It’s a testament to Lauren Hilgers’s rich and absorbing Patriot Number One: American Dreams in Chinatown that the patriot of her title, a Chinese activist and immigrant named Zhuang Liehong, comes across as frustrating and, at times, downright infuriating. But Zhuang is also determined and dreamy, suspicious and generous — he becomes real to us, in other words, an inextricable combination of noble and naïve ... Hilgers has written a penetrating profile of a man and much more besides: an indelible portrait of his wife and their marriage; a canny depiction of Flushing, Queens; a lucid anatomy of Chinese politics and America’s immigration system. Such a comprehensive project could have easily sprawled across a book twice as long, but Patriot Number One stays close to the people it follows, in a narrative as evocative and engrossing as a novel.
Ms. Hilgers’s book begins like a Cold War thriller. It’s 2013, and Mr. Zhuang is contemplating desperate means for escaping China, including crossing the Pacific by fishing boat to Guam. But his actual journey to the U.S. is an anticlimactic plane trip with his wife by his side, each bearing passports and visas, in the company of a tour group. The interest of their story isn’t in physical adventure but in the window it opens onto what real-world immigration is like ... Patriot Number One is a well-researched, informative look at the realities of Chinese immigration. It also depicts one man’s battle to figure out who he is. I don’t know if Ms. Hilgers planned it this way, but this is what I liked most about her excellent book.
Hilgers is a thoughtful chronicler with an eye for telling details about the Wutan uprising, the revealing upbringing of Zhuang and Little Yan, and their complicated, sometimes-tense marriage. She also vividly tells readers about the challenges facing immigrants ... Ultimately, Patriot Number One is an eye-opener. It's startling but heartening to realize how much of a beacon the US still is to the rest of the world when so many Americans of different stripes feel our nation is deeply flawed and our rights too limited.
What emerges in Lauren Hilgers’ quietly emotive Patriot Number One: American Dreams in Chinatown is the distance between expectation and reality in the modern immigrant experience ... Escaping all that is what brought Zhuang to America, where he found different hopes and hardships — the regular ones found by all immigrants. The country doesn’t need Trump to make the immigrant experience strange and discomfiting. Hilgers shows how difficult yet vital it always is.
Hilgers, a longtime China-based journalist who met Zhuang while reporting on the unrest in Wukan, is a gifted writer and reporter whose talent for observation shines through the book’s opening chapters ... Despite Hilgers’s intensive reporting among a handful of inhabitants in Flushing, she never delves deeply into the place itself. We never learn the geography of its avenues, the rhythm of its daily life, its sounds and smells at street level ... Like many journalists who write about this group, Hilgers avoids stating some uncomfortable truths ... The most compelling characters in Patriot Number One are the people on the margins of the story.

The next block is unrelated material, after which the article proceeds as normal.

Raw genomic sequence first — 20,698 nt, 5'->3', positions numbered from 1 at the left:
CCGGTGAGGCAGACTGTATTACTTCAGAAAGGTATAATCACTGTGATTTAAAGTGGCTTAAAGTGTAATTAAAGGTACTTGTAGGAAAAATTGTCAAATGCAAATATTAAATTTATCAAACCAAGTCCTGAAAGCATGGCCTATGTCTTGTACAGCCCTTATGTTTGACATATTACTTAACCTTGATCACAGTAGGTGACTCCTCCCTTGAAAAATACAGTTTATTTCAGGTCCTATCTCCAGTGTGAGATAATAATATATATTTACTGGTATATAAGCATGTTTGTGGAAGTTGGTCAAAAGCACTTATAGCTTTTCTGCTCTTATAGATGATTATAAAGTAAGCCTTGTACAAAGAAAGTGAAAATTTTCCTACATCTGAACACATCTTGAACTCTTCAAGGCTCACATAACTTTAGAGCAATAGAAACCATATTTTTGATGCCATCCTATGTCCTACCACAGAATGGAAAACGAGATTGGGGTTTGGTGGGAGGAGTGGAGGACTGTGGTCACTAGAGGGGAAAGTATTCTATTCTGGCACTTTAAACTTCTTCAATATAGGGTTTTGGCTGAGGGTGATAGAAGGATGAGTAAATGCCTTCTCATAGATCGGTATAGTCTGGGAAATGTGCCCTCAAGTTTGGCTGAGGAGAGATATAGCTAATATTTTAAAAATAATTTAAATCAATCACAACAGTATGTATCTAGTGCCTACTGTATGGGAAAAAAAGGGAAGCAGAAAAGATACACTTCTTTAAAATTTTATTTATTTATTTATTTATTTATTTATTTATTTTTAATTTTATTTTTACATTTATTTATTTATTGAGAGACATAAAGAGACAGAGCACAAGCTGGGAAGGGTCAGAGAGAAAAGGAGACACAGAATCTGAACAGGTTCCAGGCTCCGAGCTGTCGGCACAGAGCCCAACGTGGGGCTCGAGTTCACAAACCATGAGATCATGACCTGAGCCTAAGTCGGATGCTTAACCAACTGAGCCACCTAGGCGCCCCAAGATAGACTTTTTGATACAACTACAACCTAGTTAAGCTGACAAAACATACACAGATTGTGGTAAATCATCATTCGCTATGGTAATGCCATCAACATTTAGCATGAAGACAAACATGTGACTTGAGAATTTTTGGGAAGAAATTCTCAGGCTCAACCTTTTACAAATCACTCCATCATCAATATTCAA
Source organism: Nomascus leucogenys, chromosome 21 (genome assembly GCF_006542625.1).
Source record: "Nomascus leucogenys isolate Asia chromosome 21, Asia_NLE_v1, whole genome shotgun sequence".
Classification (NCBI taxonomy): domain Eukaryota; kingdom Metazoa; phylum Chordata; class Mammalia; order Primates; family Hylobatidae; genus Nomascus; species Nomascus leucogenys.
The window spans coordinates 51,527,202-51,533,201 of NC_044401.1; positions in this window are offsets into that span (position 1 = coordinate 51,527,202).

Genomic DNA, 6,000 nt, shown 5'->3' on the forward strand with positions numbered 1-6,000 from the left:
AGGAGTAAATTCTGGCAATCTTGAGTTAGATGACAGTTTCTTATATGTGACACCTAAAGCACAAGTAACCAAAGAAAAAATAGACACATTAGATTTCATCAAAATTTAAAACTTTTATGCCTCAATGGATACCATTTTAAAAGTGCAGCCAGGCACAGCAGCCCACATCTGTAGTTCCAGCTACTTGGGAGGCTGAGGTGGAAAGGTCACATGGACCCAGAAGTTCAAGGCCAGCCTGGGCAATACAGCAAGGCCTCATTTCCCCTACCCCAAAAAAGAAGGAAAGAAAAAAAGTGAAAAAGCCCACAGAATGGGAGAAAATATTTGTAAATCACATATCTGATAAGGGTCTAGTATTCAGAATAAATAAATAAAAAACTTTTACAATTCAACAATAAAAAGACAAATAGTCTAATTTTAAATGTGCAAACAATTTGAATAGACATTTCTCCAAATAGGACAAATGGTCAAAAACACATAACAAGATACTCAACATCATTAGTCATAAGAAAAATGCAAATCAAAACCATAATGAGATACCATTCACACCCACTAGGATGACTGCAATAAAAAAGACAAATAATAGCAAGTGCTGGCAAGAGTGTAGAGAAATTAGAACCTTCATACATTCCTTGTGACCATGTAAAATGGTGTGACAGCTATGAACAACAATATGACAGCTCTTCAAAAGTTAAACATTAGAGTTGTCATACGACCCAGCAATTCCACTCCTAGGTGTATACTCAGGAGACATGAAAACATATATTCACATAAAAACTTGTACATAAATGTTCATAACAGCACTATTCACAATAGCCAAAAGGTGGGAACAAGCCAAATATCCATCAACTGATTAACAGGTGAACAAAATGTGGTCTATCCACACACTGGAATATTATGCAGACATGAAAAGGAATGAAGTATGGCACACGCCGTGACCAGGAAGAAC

Patriot Number One is less a China book than a case study and a reminder that immigration succeeds when one is surrounded by family ... In many immigrant families, it’s the wife and mother that becomes the backbone of the family and Hilgers’s book demonstrates this very clearly ... Hilgers goes deeper into this dynamic of hard-working wives and slacker fathers and shows that it was common among the Chinese activists in Flushing: most of the wives supported their husbands. While withholding judgement, Hilgers explained that Zhuang felt that his manhood was at stake when it came to accepting certain jobs ... One or two case studies don’t allow one to draw conclusions about immigration policy, but books like Hilgers’s show the determination and resilience of new immigrants.
...a nuanced portrait of a vibrant working-class immigrant neighborhood ... This excellent book makes a powerful argument for why the U.S. should always remain a place of sanctuary, benefiting immensely from those who arrive from other shores.
Hilgers’s narrative intercuts between the dramatic rebellion in Wukan and a vibrant portrait of Flushing’s Chinese diaspora built around fine-grained character studies drawn with equal parts empathy and humor. The result is a quintessentially American story of exile and renewal.